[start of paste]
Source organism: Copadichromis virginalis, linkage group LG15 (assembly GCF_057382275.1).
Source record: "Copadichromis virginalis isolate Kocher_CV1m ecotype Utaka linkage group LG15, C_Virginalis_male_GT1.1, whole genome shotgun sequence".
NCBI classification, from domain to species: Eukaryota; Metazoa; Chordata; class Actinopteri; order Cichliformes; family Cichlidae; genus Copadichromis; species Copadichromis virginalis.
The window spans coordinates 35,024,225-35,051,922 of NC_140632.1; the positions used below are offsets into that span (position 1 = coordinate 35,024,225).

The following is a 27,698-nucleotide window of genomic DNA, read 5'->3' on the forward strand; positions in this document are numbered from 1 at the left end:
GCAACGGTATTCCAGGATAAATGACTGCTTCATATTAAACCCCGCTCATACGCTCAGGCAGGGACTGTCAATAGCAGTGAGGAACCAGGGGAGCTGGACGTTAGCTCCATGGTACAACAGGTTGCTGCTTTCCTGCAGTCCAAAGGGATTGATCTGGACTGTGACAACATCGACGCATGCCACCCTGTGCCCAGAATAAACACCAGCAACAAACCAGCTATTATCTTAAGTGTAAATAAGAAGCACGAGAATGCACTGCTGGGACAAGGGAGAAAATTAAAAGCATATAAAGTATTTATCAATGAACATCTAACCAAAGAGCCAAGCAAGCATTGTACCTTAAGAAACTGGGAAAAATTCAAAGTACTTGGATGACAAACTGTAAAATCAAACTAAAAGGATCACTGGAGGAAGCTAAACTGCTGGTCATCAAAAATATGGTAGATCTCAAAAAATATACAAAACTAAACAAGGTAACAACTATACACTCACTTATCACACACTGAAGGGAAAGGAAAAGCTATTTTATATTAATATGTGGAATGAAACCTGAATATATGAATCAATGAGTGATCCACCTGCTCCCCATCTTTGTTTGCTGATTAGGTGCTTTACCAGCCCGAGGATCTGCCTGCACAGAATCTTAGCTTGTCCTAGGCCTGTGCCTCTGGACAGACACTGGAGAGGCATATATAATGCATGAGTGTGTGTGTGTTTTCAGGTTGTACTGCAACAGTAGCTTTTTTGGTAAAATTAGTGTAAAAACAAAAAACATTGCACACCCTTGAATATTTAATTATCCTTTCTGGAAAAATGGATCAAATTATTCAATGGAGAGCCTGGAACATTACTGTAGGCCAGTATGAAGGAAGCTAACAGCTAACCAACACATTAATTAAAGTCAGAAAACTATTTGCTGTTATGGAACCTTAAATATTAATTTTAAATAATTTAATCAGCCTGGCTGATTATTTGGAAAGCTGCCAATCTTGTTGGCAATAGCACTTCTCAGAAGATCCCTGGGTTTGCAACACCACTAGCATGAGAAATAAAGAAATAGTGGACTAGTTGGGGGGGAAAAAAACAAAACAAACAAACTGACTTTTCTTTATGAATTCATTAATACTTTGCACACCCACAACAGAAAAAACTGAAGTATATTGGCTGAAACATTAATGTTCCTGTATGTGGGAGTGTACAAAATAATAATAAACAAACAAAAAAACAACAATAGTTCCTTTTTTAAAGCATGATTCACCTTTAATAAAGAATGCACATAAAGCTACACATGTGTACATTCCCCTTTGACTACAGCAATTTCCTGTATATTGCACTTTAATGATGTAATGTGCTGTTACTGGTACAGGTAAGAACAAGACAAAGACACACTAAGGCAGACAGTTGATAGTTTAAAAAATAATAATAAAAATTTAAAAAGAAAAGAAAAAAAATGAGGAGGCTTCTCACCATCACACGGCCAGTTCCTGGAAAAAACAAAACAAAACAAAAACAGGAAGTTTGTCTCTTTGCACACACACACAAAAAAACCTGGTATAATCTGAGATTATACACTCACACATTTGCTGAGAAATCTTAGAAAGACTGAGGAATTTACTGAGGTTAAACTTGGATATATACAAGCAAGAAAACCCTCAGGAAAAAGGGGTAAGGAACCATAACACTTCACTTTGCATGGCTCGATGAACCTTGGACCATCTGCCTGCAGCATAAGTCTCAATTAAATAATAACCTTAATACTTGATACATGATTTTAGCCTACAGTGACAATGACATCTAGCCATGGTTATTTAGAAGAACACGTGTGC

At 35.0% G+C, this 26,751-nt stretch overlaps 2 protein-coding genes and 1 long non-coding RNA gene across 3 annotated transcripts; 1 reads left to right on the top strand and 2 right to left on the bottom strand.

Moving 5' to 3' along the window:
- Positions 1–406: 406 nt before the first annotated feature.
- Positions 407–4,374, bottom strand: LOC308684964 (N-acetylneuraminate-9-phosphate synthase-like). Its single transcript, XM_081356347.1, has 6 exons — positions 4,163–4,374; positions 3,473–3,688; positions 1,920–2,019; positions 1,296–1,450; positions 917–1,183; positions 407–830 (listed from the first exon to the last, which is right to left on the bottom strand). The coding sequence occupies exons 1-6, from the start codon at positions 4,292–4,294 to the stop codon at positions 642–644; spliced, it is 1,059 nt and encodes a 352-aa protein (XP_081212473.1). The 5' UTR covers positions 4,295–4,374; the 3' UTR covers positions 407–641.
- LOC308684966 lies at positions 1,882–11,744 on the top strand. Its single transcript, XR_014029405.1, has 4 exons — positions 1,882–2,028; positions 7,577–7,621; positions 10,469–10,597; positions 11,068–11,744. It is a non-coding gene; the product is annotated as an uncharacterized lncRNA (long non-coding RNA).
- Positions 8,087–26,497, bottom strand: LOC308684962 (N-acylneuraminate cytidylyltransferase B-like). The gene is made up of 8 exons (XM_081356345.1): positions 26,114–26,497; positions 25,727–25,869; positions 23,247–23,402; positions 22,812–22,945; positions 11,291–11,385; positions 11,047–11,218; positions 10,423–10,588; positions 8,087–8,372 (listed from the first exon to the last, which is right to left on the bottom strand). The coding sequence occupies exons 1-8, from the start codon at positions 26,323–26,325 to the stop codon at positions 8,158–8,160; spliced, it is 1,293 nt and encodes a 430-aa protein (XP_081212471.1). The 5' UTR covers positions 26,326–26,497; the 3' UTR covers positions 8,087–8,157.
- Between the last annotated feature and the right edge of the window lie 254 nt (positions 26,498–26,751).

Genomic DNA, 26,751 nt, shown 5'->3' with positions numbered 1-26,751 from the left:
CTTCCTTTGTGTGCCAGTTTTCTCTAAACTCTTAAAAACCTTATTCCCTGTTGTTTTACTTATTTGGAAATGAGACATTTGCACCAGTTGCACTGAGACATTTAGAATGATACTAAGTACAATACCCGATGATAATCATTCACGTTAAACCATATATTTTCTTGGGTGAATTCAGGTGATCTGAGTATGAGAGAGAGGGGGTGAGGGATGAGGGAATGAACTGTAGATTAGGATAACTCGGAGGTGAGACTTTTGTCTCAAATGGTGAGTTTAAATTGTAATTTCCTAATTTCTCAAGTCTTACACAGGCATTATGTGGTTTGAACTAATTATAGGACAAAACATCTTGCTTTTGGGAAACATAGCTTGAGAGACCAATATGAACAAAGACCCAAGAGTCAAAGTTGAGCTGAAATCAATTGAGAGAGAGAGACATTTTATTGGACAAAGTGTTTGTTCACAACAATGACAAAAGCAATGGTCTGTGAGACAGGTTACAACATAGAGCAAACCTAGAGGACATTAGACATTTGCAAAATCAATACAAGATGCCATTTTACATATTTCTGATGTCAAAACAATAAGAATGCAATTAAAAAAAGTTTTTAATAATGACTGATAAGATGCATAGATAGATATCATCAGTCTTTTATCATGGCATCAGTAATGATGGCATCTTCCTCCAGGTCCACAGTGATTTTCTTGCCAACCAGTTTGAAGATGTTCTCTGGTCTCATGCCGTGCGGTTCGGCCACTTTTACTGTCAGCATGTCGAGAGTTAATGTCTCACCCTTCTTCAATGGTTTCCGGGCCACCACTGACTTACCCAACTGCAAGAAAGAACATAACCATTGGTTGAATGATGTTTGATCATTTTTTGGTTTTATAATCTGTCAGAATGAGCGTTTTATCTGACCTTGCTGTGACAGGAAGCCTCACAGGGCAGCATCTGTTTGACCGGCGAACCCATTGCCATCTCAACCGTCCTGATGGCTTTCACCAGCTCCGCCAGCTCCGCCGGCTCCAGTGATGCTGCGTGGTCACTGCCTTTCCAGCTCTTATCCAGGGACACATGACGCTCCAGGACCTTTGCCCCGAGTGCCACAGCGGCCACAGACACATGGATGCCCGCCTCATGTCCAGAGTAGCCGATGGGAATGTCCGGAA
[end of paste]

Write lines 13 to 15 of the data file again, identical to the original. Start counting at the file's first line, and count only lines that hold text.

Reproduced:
- Between the last annotated feature and the right edge of the window lie 254 nt (positions 26,498–26,751).

Genomic DNA, 26,751 nt, shown 5'->3' with positions numbered 1-26,751 from the left:
CTTCCTTTGTGTGCCAGTTTTCTCTAAACTCTTAAAAACCTTATTCCCTGTTGTTTTACTTATTTGGAAATGAGACATTTGCACCAGTTGCACTGAGACATTTAGAATGATACTAAGTACAATACCCGATGATAATCATTCACGTTAAACCATATATTTTCTTGGGTGAATTCAGGTGATCTGAGTATGAGAGAGAGGGGGTGAGGGATGAGGGAATGAACTGTAGATTAGGATAACTCGGAGGTGAGACTTTTGTCTCAAATGGTGAGTTTAAATTGTAATTTCCTAATTTCTCAAGTCTTACACAGGCATTATGTGGTTTGAACTAATTATAGGACAAAACATCTTGCTTTTGGGAAACATAGCTTGAGAGACCAATATGAACAAAGACCCAAGAGTCAAAGTTGAGCTGAAATCAATTGAGAGAGAGAGACATTTTATTGGACAAAGTGTTTGTTCACAACAATGACAAAAGCAATGGTCTGTGAGACAGGTTACAACATAGAGCAAACCTAGAGGACATTAGACATTTGCAAAATCAATACAAGATGCCATTTTACATATTTCTGATGTCAAAACAATAAGAATGCAATTAAAAAAAGTTTTTAATAATGACTGATAAGATGCATAGATAGATATCATCAGTCTTTTATCATGGCATCAGTAATGATGGCATCTTCCTCCAGGTCCACAGTGATTTTCTTGCCAACCAGTTTGAAGATGTTCTCTGGTCTCATGCCGTGCGGTTCGGCCACTTTTACTGTCAGCATGTCGAGAGTTAATGTCTCACCCTTCTTCAATGGTTTCCGGGCCACCACTGACTTACCCAACTGCAAGAAAGAACATAACCATTGGTTGAATGATGTTTGATCATTTTTTGGTTTTATAATCTGTCAGAATGAGCGTTTTATCTGACCTTGCTGTGACAGGAAGCCTCACAGGGCAGCATCTGTTTGACCGGCGAACCCATTGCCATCTCAACCGTCCTGATGGCTTTCACCAGCTCCGCCAGCTCCGCCGGCTCCAGTGATGCTGCGTGGTCACTGCCTTTCCAGCTCTTATCCAGGGACACATGACGCTCCAGGACCTTTGCCCCGAGTGCCACAGCGGCCACAGACACATGGATGCCCGCCTCATGTCCAGAGTAGCCGATGGGAATGTCCGGAA